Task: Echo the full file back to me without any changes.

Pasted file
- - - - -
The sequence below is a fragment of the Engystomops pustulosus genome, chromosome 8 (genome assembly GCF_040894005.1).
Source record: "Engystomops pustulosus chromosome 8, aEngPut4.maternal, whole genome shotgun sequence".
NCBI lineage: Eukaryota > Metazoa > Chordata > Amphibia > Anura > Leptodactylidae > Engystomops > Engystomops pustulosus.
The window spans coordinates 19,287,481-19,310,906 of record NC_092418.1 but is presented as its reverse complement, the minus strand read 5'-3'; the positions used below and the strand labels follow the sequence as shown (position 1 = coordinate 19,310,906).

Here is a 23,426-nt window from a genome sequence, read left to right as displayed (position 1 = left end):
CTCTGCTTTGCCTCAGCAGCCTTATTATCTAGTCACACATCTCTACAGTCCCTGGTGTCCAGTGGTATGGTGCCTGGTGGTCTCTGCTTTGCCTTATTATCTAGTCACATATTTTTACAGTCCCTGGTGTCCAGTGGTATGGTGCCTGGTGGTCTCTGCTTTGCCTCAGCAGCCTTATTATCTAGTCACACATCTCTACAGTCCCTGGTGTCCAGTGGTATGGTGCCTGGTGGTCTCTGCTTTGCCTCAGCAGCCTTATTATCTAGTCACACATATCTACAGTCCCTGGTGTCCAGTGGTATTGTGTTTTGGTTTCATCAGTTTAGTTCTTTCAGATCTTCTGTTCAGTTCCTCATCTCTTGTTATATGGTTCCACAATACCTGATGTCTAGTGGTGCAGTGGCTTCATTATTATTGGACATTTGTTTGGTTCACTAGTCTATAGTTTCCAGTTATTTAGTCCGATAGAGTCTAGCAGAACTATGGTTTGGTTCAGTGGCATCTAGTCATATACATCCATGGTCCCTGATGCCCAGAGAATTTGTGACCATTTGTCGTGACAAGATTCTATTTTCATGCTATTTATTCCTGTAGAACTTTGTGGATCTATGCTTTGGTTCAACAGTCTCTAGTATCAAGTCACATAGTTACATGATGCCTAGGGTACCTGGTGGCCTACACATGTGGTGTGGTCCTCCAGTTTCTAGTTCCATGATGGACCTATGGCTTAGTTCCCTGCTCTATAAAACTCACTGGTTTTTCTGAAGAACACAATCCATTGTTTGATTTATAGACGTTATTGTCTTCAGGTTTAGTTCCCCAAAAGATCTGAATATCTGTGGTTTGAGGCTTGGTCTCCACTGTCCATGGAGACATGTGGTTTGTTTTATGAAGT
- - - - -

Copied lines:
The sequence below is a fragment of the Engystomops pustulosus genome, chromosome 8 (genome assembly GCF_040894005.1).
Source record: "Engystomops pustulosus chromosome 8, aEngPut4.maternal, whole genome shotgun sequence".
NCBI lineage: Eukaryota > Metazoa > Chordata > Amphibia > Anura > Leptodactylidae > Engystomops > Engystomops pustulosus.
The window spans coordinates 19,287,481-19,310,906 of record NC_092418.1 but is presented as its reverse complement, the minus strand read 5'-3'; the positions used below and the strand labels follow the sequence as shown (position 1 = coordinate 19,310,906).

Here is a 23,426-nt window from a genome sequence, read left to right as displayed (position 1 = left end):
CTCTGCTTTGCCTCAGCAGCCTTATTATCTAGTCACACATCTCTACAGTCCCTGGTGTCCAGTGGTATGGTGCCTGGTGGTCTCTGCTTTGCCTTATTATCTAGTCACATATTTTTACAGTCCCTGGTGTCCAGTGGTATGGTGCCTGGTGGTCTCTGCTTTGCCTCAGCAGCCTTATTATCTAGTCACACATCTCTACAGTCCCTGGTGTCCAGTGGTATGGTGCCTGGTGGTCTCTGCTTTGCCTCAGCAGCCTTATTATCTAGTCACACATATCTACAGTCCCTGGTGTCCAGTGGTATTGTGTTTTGGTTTCATCAGTTTAGTTCTTTCAGATCTTCTGTTCAGTTCCTCATCTCTTGTTATATGGTTCCACAATACCTGATGTCTAGTGGTGCAGTGGCTTCATTATTATTGGACATTTGTTTGGTTCACTAGTCTATAGTTTCCAGTTATTTAGTCCGATAGAGTCTAGCAGAACTATGGTTTGGTTCAGTGGCATCTAGTCATATACATCCATGGTCCCTGATGCCCAGAGAATTTGTGACCATTTGTCGTGACAAGATTCTATTTTCATGCTATTTATTCCTGTAGAACTTTGTGGATCTATGCTTTGGTTCAACAGTCTCTAGTATCAAGTCACATAGTTACATGATGCCTAGGGTACCTGGTGGCCTACACATGTGGTGTGGTCCTCCAGTTTCTAGTTCCATGATGGACCTATGGCTTAGTTCCCTGCTCTATAAAACTCACTGGTTTTTCTGAAGAACACAATCCATTGTTTGATTTATAGACGTTATTGTCTTCAGGTTTAGTTCCCCAAAAGATCTGAATATCTGTGGTTTGAGGCTTGGTCTCCACTGTCCATGGAGACATGTGGTTTGTTTTATGAAGT